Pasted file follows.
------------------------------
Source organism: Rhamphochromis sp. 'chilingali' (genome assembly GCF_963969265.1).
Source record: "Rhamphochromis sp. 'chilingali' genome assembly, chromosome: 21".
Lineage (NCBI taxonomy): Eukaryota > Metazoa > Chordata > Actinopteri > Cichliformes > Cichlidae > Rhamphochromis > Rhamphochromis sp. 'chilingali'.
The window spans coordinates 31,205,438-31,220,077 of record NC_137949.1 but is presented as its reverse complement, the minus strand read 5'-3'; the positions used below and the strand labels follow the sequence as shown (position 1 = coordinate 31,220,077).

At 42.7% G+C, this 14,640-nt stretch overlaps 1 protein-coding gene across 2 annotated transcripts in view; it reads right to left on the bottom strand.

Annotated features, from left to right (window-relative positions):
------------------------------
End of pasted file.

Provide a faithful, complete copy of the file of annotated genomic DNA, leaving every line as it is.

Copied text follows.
Source organism: Rhamphochromis sp. 'chilingali' (genome assembly GCF_963969265.1).
Source record: "Rhamphochromis sp. 'chilingali' genome assembly, chromosome: 21".
Lineage (NCBI taxonomy): Eukaryota > Metazoa > Chordata > Actinopteri > Cichliformes > Cichlidae > Rhamphochromis > Rhamphochromis sp. 'chilingali'.
The window spans coordinates 31,205,438-31,220,077 of record NC_137949.1 but is presented as its reverse complement, the minus strand read 5'-3'; the positions used below and the strand labels follow the sequence as shown (position 1 = coordinate 31,220,077).

At 42.7% G+C, this 14,640-nt stretch overlaps 1 protein-coding gene across 2 annotated transcripts in view; it reads right to left on the bottom strand.

Annotated features, from left to right (window-relative positions):